At the end of the report you can find Market Research Review (major players, market statistics), Consumer & Design Trend review.

The report is presented in 100-designed PPT slides illustrating the major trends. Each trend’s slide includes product images, names of brands and companies, and current consumer prices.

Major trends analyzed  in this report:

Consumer and design trends
: Traditionalism, Hands free, Wearable devices, Storage, Soft and stiff materials, Fashion, Universal solutions, “On the go”, Wireless, multifunctional, daily tasks and activities monitoring, and more.

User experience trends: Upgrade, Self expression, Effortlessness, Optimization, Lifestyle.

Some of the companies / brands reviewed: AppToyz, AstroGaming, Asus, Bling my Thing, Blue Lounge, Braven, CaseInity, Case-Mate, Cobra, Dolce & Gabbana, Energizer, Griffin Technology, HTC, ID America, Idapt, Incase, Incipio, Innergie, Innovez, Iwave, Jawbone, Just Mobile, Kensington, Kingston, Logitech, Louis Vuitton , Martin Margiela, Miniwiz, Mizco, Mophie, Motorola, myFC, Nokia, Onlive, Orbotix, Oregon Scientific, Otterbox, Parrot, Panasonic, Philips ,Powermat, PowerSkin, Quirky, Sanyo, Skunk Juice, Sol, Sony, Speck, Technocel, Third Rail Mobility, Twelve South, Uncommon, WowWee, Zagg.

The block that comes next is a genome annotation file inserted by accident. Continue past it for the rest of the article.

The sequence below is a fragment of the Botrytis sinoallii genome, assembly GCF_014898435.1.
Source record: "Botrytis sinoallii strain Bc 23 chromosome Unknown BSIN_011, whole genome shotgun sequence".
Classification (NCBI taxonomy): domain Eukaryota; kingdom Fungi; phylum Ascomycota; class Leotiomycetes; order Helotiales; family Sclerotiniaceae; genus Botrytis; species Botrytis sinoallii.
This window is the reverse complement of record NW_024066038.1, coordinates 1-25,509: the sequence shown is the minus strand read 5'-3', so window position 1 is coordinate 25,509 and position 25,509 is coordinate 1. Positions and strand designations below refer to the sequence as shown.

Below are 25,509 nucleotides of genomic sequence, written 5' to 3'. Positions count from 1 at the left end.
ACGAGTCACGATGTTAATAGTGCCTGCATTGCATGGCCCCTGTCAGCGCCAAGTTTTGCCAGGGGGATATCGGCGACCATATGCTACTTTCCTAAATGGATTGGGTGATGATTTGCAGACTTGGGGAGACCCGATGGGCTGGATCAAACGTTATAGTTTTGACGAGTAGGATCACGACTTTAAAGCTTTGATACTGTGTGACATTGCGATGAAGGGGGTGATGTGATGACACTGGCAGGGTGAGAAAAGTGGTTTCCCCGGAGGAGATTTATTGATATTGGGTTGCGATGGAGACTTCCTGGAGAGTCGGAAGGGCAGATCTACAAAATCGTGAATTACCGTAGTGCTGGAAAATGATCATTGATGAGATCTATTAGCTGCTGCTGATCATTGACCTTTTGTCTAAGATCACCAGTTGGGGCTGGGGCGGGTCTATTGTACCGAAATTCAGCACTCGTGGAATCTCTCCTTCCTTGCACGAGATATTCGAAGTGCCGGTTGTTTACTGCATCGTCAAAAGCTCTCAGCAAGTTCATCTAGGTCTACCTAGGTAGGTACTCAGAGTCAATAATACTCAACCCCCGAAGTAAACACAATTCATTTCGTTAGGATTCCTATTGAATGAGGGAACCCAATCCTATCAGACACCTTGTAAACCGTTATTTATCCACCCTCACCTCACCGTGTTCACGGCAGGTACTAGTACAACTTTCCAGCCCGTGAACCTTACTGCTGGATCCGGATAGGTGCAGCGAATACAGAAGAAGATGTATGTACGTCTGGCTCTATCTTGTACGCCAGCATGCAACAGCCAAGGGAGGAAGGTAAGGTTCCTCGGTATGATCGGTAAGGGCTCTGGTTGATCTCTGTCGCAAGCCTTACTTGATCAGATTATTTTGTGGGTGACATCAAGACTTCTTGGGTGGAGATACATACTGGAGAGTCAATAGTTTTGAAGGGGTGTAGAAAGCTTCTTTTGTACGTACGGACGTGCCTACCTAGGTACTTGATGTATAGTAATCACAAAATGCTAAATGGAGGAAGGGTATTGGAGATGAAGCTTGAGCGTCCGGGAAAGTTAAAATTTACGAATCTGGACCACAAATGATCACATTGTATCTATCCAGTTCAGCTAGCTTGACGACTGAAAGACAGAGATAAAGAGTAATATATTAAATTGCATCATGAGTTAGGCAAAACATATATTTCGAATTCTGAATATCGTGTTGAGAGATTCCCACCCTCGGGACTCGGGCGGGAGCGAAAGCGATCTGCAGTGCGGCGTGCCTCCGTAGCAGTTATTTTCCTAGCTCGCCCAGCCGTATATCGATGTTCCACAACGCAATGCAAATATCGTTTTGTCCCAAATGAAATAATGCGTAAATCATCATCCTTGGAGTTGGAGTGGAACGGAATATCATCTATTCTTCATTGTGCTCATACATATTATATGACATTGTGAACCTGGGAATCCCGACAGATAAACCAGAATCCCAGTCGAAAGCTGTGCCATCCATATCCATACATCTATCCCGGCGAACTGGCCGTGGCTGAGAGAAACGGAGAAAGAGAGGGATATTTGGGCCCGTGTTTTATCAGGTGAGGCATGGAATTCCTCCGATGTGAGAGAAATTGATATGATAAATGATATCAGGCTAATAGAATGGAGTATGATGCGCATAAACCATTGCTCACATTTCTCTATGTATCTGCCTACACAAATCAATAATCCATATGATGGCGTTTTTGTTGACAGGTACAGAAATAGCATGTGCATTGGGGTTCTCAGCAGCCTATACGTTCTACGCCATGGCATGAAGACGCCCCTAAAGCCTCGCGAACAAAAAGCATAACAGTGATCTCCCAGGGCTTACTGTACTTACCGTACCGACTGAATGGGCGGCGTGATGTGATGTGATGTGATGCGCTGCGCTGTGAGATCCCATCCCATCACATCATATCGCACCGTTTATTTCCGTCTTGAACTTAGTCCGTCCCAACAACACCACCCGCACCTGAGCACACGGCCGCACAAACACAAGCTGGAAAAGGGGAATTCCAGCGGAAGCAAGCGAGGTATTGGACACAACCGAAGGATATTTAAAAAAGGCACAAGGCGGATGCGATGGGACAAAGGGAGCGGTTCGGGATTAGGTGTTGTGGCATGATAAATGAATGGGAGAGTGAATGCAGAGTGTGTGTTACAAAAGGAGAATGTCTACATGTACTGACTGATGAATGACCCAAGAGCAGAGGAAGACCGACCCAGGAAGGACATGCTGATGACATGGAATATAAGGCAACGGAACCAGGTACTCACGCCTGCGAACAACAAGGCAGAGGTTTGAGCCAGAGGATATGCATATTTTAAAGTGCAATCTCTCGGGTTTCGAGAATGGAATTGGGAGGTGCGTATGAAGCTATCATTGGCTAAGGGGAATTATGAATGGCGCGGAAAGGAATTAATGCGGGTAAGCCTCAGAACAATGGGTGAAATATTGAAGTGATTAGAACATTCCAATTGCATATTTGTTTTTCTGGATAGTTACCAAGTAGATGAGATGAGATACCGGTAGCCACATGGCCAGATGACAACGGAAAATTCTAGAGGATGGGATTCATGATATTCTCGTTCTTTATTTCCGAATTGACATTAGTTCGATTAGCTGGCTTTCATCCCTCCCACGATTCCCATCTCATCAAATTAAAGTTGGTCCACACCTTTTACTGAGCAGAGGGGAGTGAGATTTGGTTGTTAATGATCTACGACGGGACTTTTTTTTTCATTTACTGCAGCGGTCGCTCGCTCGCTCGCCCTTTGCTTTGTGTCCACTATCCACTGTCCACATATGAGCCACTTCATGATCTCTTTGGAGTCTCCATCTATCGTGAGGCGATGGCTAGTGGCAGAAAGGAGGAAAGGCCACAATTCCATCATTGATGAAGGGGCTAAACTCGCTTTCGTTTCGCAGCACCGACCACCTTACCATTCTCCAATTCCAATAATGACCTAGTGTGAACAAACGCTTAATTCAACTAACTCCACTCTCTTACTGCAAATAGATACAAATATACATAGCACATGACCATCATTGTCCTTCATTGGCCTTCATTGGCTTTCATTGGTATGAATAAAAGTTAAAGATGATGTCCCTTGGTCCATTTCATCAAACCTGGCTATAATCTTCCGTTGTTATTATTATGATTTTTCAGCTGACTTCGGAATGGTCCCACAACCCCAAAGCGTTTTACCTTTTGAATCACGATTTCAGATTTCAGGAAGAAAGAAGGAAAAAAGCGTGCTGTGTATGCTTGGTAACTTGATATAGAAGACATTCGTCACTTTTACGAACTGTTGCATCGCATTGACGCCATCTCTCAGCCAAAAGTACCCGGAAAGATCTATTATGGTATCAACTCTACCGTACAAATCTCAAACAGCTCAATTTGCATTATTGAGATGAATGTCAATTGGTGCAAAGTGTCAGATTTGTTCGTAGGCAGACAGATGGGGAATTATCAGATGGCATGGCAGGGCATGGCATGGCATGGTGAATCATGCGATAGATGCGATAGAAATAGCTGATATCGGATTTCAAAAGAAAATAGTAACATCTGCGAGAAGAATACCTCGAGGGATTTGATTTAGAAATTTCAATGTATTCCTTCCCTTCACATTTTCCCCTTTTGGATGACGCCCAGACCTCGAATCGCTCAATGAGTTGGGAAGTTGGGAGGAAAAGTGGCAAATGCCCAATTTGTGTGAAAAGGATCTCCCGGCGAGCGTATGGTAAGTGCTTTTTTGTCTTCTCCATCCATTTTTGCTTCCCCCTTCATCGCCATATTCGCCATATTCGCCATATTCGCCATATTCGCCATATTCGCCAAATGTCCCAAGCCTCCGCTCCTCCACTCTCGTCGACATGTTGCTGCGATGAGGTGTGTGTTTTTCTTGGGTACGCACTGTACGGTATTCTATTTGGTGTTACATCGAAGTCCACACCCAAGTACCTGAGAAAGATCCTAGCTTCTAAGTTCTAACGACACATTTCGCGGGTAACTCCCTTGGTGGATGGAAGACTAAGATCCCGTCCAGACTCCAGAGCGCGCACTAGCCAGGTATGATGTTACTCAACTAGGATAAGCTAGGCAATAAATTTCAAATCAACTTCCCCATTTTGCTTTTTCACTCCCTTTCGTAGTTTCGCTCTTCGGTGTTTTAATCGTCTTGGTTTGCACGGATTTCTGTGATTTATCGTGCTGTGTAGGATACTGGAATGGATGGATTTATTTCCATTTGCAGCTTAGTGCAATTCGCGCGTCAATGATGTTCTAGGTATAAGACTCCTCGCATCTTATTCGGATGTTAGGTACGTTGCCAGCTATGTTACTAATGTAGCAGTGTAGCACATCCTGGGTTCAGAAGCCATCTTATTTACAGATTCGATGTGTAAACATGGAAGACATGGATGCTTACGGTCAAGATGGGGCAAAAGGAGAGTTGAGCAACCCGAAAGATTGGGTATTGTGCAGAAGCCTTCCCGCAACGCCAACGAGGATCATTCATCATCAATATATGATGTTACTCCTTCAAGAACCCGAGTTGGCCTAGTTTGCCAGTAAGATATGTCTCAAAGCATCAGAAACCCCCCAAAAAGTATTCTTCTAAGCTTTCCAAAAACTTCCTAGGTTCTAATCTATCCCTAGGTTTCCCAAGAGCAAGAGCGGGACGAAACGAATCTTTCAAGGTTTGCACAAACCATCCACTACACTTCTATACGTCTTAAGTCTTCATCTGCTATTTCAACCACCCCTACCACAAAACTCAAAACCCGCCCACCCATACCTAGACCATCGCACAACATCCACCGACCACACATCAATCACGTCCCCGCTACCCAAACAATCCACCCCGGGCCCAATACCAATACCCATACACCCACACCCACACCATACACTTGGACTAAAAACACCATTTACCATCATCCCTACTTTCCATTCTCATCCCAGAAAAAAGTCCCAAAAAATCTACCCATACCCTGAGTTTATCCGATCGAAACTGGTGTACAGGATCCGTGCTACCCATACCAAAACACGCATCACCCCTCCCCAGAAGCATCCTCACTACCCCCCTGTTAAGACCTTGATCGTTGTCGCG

The report “Trends and Innovation in Mobile Accessories” can assist mobile companies in their search for emerging trends, competitive advantages, new product developments, partnerships, design requirements, and can provide an updated comprehensive market knowledge.

You are welcome to contact us here for more information on this report.

 

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5 points marketers should remember about Twitter’s effectiveness

December 16th, 2010 by

Recent Twitter statistics presented by Pew Internet came with some surprise in the new media. The survey revealed that only 8 percent of American internet users are using Twitter. Pew’s findings are actually in one hand with other research findings as Edison Research survey (1,753 respondents) which reported that while 87% of the American know about the service, just 7% of Americans actually use Twitter.

Though the low penetration rate may lead to some disappointment – here are five points marketers must not forget about Twitter:

1. Twitter attracts most relevant target groups:

In the same Pew survey (November 2010) usage of Twitter among sought after groups are significantly higher than the average statistics: Twitter is used by 14% of internet users aged 18 to 29 and 11% of urban internet users.

2. Twitter is a strong sales promotional tool

Survey by Chadwick Martin Bailey and iModerate Research Technologies (March 2010) found that 79% of Twitter followers (versus 60% of Facebook fans) are more likely to recommend brands since becoming a fan or follower. Moreover, 67% of Twitter followers (versus 51% of Facebook fans) are more likely to buy the brands they follow or are a fan of. Similarly, in a research conducted by Comscore (Q2 2010) 36% of Twitter users reported that they use the service mainly to find sales and product reviews.

3. Twitter generates more click-throughs and leads